Type The type of output.
Location* The location of the output source. For mailbox
outputs, the format is “[Server Name]:[Mailbox
Name]”. For PST or MSG files, the value is a path
and/or a file name mask (e.g., “*.pst”, or “*.*”).
AllowDuplicates Whether to allow duplicate emails to exist in the
output source. Duplicates are identified by their
unique Internet message ID.

Rules 540 define how the mail analyzer application should filter emails from input sources, and the action that should be performed with the results. Table 4 indicates parameters for the Rules 540 cell. FIG. 12 illustrates an exemplary expansion of the Rules property for an Attorney rule. FIG. 13 illustrates a context menu that provides options to view the XML representation of the filter as it will be written to the job XML file.

TABLE 4
Name The name of the rule. This value is used elsewhere to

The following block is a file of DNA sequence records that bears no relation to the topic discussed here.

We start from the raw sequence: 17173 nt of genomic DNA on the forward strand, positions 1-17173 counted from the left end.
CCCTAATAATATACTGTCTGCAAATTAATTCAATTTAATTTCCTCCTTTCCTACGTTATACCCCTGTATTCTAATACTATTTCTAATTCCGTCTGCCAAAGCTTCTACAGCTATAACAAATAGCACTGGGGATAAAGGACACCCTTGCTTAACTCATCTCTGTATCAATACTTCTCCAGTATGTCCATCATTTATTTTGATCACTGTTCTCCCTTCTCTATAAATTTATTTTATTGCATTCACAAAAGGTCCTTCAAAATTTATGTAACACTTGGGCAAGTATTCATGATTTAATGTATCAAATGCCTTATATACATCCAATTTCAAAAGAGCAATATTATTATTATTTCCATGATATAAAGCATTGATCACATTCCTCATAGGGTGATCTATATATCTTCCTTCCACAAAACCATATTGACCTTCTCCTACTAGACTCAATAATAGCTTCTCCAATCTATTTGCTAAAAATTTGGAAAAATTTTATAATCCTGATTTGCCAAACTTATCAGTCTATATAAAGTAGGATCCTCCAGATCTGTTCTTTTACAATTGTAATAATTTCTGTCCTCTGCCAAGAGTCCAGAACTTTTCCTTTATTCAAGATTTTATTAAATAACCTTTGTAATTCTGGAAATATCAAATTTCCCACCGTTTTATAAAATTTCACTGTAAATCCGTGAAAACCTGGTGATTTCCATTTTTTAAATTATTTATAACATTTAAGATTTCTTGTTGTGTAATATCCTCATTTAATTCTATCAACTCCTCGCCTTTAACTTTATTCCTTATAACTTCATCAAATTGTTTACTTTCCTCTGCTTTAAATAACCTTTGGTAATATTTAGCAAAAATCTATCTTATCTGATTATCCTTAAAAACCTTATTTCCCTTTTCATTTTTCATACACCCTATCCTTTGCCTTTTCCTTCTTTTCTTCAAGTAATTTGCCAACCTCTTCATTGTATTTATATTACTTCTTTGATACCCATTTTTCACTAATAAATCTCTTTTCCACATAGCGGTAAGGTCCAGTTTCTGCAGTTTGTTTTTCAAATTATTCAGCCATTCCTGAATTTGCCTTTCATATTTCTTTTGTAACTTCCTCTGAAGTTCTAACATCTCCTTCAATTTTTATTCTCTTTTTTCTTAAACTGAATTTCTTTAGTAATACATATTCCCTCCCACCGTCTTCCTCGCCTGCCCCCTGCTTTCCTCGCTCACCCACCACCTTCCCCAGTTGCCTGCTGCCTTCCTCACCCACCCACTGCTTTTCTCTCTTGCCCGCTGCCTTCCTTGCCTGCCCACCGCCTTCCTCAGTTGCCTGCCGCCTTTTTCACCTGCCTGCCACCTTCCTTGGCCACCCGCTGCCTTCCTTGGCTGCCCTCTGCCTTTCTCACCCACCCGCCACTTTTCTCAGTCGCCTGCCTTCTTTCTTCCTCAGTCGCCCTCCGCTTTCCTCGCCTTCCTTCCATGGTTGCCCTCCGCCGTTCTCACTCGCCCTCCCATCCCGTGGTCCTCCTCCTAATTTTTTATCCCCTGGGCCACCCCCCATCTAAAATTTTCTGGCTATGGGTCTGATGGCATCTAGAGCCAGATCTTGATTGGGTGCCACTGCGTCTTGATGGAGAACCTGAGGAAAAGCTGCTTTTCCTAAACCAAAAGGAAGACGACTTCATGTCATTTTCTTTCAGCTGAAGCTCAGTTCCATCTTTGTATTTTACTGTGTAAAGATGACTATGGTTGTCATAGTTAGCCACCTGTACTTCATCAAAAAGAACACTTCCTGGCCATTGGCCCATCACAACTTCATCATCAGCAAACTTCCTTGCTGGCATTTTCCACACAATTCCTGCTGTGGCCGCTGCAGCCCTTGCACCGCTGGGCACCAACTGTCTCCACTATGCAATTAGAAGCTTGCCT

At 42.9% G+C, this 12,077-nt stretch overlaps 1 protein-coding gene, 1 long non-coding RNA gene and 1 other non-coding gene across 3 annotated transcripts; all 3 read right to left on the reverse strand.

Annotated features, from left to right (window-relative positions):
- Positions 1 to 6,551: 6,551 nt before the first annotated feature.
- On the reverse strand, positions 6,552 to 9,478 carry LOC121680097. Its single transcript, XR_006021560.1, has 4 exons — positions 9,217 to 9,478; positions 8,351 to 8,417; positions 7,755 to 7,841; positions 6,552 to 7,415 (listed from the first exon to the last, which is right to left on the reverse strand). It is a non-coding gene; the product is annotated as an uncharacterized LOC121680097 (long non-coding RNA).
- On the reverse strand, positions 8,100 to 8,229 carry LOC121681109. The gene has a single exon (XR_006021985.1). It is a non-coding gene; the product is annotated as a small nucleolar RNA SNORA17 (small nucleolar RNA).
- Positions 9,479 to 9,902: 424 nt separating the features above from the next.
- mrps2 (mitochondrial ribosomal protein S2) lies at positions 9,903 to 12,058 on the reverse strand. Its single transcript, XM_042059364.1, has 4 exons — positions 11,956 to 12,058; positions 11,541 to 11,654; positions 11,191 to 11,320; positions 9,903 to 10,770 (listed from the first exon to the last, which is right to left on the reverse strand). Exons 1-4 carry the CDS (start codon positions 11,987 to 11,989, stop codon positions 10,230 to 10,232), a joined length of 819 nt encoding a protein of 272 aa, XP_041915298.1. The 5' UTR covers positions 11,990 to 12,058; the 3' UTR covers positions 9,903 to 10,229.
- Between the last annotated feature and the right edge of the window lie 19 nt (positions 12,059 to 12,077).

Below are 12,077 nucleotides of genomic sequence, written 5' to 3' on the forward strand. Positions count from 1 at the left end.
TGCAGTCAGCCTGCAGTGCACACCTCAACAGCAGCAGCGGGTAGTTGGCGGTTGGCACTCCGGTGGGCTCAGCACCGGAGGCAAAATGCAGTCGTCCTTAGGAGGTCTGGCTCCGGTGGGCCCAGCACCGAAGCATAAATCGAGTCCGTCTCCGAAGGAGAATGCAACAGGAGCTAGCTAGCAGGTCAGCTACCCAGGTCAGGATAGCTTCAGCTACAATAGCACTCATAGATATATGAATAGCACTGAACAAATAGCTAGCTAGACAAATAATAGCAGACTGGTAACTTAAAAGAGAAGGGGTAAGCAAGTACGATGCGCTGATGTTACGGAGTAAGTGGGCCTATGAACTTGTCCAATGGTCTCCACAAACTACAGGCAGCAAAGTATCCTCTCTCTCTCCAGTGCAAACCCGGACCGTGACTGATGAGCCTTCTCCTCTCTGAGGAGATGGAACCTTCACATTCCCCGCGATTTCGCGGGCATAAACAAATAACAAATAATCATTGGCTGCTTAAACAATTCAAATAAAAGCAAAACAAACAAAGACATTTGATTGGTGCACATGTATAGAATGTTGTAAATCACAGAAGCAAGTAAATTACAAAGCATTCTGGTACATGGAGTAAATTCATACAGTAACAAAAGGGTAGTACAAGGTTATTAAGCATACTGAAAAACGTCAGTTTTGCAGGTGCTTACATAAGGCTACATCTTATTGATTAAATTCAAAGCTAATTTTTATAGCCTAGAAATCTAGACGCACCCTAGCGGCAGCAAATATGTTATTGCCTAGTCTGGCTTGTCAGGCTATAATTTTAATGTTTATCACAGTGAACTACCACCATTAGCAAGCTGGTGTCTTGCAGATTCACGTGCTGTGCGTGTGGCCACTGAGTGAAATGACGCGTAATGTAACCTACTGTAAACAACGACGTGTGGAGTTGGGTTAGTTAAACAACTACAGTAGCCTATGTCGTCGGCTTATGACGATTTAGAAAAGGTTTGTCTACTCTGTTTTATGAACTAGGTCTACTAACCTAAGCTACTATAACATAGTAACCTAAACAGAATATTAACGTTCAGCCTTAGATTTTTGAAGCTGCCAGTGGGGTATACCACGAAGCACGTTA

reference this specific rule.
Filter The filter (search criteria) to apply. By right-clicking on
the filter grid item, a context menu pops up that provides
options to view the XML representation of the filter as it
will be written to the job XML file. Also, there is an
option to view the expanded XML, which more closely
represents the filter after values have been read out of a
file.
Type The type of filter: Compare, Not or Collection.
Target For compare type filters, the email property to which the
comparison is to be applied.
Comparison For compare type filters, the type of comparison to
perform.
FileName The path to a text file containing delimited values.
Match For collection type filters, how the sub-filters are applied.
Values For compare type filters, the values to use as comparison
values.
Value The type of filter: Compare, Not or Collection. The string
representation of the value. For dates, an example would
be: “12/1/2005 4:00:00 PM”. For relative dates, an
example would be: “01:12:45”, which is 1 hour, 12
minutes and 45 seconds.
DateType For date values, the type of date. Exact means the value
will be interpreted literally, and Relative means it will be
calculated relative to some other date value.
From For relative date values, this determines the date to which
the value is relative.
Filters For collection or not type filters, the sub-filters that are
contained. Not type filters only use the first sub-filter.
Input The name of the input to which this rule applies. Set this
to “*” or leave it blank for the rule to apply to all inputs.